What we do is we look at the, you know it doesn’t necessarily matter how many sellers are on a listing, it matters more how many competitive sellers.

So it’s like, you know if a product is $20 and somebody’s trying to sell it for $30, like, they’re not competitive.
They’re never getting a sale and they are basically irrelevant to the process. But everyone around that $20 market is probably getting some of the action.
So whenever we’re thinking about getting a product, let’s say the products is selling 200 times a month and there’s four people already selling it.
That means each of those sellers are getting about 50 sales per months, right?
Whenever we’re coming on we’re expecting that dynamical change because we’re a new coming seller, so we’ll have about 40 sales a month in equity.

QUIN: Gotcha. So in that situation, if let’s say you have 70,000 five-star feedback and this brand new seller that had just started, he only has one or none. Is that any relevant to if he meets the same price, let’s say he’s selling for the $19.99 just like you, does he have a 50% chance of getting that?

DAN MEADORS: Not quite. You know, whenever it’s the smaller sellers, like there are other criteria that Amazon uses, product location, product quantity, seller feedback like there’s a whole bunch of things that go into their algorithm.
Now, if in the instance that you’re talking about, like where a smaller seller versus a bigger seller, like there are many bigger sellers than us. Like if we’re on a listing with Etailz. Etailz have millions of feedback. They’re top ten or top fifteen seller on Amazon at this point.
You know, whenever we’re heads up with Etailz on a listing, they may get 55% of sales and we make it 45%. The spread is usually fairly small but you know it can [unintelligible] to the larger settlers for sure.

QUIN: Okay gotcha. So another thing is if you have let’s say, I guess Amazon distributes your product around the whole country just like they do with private label products. Isn’t that right?

DAN MEADORS: Yeah, for sure.

QUIN: Okay, perfect. And who prepped you orders? Do you or your team does it? Do the wholesaler do it for you. How does that work?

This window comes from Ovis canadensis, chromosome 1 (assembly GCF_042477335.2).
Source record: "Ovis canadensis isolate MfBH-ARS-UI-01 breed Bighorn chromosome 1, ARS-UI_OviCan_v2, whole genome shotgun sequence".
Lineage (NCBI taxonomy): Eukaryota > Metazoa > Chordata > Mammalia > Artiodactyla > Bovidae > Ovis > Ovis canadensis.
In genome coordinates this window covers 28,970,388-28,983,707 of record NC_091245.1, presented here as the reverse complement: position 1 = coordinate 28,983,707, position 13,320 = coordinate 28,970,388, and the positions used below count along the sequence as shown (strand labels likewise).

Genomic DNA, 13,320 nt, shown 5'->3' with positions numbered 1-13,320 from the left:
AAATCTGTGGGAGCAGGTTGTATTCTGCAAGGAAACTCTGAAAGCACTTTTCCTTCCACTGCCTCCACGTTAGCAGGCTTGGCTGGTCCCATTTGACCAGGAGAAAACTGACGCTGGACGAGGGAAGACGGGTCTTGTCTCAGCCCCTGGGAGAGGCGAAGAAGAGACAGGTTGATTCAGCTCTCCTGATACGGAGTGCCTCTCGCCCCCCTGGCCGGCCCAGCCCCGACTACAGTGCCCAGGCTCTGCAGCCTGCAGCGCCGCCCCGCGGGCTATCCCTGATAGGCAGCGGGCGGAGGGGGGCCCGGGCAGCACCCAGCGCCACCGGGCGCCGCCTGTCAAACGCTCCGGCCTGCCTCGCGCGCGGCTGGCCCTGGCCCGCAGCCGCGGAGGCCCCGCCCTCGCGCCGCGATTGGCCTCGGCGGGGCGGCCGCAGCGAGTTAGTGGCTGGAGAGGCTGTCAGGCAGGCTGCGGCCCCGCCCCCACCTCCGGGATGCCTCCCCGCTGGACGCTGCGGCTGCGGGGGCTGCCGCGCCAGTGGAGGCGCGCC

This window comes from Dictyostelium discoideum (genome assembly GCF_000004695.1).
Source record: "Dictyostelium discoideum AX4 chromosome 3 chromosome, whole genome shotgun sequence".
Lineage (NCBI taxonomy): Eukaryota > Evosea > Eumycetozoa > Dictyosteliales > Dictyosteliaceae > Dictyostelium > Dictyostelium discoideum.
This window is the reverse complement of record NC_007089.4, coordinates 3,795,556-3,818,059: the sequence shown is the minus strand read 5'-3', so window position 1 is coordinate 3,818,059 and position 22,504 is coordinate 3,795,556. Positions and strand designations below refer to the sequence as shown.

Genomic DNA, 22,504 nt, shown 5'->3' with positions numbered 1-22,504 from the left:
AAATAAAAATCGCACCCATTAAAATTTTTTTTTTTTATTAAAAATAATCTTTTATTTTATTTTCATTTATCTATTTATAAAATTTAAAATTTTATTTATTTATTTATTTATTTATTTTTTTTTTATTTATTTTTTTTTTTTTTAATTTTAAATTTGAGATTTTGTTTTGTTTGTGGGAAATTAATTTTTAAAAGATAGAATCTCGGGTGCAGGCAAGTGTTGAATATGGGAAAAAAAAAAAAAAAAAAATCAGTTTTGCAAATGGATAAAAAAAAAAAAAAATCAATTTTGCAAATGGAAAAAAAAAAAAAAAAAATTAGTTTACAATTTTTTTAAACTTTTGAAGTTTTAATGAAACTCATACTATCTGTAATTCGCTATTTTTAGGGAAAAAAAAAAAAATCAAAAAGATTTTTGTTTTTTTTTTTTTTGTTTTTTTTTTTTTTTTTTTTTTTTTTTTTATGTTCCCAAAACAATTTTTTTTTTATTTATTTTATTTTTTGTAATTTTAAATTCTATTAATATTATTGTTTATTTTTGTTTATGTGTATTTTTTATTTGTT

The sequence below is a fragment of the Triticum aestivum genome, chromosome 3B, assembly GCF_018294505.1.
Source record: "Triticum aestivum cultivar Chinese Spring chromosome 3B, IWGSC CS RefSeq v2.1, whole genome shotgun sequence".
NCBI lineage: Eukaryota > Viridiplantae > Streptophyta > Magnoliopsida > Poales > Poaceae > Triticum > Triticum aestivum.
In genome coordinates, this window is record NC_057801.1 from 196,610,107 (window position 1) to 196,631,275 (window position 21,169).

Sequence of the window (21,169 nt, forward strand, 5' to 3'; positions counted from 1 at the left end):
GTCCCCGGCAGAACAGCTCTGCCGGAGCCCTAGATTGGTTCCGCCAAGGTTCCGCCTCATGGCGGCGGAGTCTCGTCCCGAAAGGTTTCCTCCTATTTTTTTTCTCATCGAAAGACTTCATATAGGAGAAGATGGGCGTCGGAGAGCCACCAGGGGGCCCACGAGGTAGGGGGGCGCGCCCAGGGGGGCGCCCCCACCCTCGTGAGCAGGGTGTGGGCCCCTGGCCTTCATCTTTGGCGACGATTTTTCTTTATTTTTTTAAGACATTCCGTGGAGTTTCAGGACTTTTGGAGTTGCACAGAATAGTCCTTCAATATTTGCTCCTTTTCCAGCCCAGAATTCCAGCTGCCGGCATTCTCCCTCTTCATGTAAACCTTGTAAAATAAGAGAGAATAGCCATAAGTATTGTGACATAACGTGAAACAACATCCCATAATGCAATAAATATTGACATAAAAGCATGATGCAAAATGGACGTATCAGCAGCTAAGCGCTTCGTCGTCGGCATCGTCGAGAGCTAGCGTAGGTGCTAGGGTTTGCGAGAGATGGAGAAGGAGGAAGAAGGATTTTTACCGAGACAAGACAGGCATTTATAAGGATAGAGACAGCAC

DAN MEADORS: It’s actually interesting because before this year we had our own warehouse. Well, it was actually last year. We closed our warehouse in July of last year and moved to fully to prep centers. So there’s two ways that our products get prepped now. It either gets prepped by the brand themselves and sent to Amazon or they’ll send it to the prep centers, they prep it and then send it on to the Amazon fulfillment centers.

QUIN: Gotcha. Yes. So like I said, I’m about 80% private label seller and I did that and I still have let’s say some part of those 20% are wholesale. But I do wholesale in Canada only. My concern at the beginning and now I really don’t care about anymore, was the fact that if I’m getting wholesaler X to label the products for me, because some of them would, I used to think like why wouldn’t they just sell it themselves on the Amazon platform, right? Do you do worry about that?

DAN MEADORS: No I mean, for us what we look at it like it’s a very symbiotic relationship. Like the vast majority of brands that we deal with don’t want to be a retailer. That wasn’t their goal. They’re not trying to like learn the different channels for retail. I can say they’re trying to get their products into more channels. They’re trying to concentrate on global advertising and things like that. So the service that we provide is, you know you even said you’re a private label seller, there’s something that you inherently understand about Amazon. You understand how to drive traffic, right? How to make a products sale, how to optimize a listing and things like that. For the brands that we work with, that’s what they need.

Like Amazon is like a giant billboard for these brands, right? More people are going to see it on Amazon.com than in any store that they could possibly be in. And it’s not close. Like there’s just so much more visibility there. So the brands that we work with want to have optimized listings. They want to have their products looking like the best possible advertisement that it could be, right? Because it’s ultimately competing with every single product in this niche. So effectively, that’s what we do for them is we’re a retailer that specializes in the Amazon channel that can help optimize the product for sales within that channel.

QUIN: Very good. So you optimize certain listings. Let’s say, I don’t know for Head And Shoulders, if you had Head And Shoulders account and they only have one image and they’re only using two bullet points, you would go and you would optimize that listing even though it would also optimize it for your competitors. You would do that?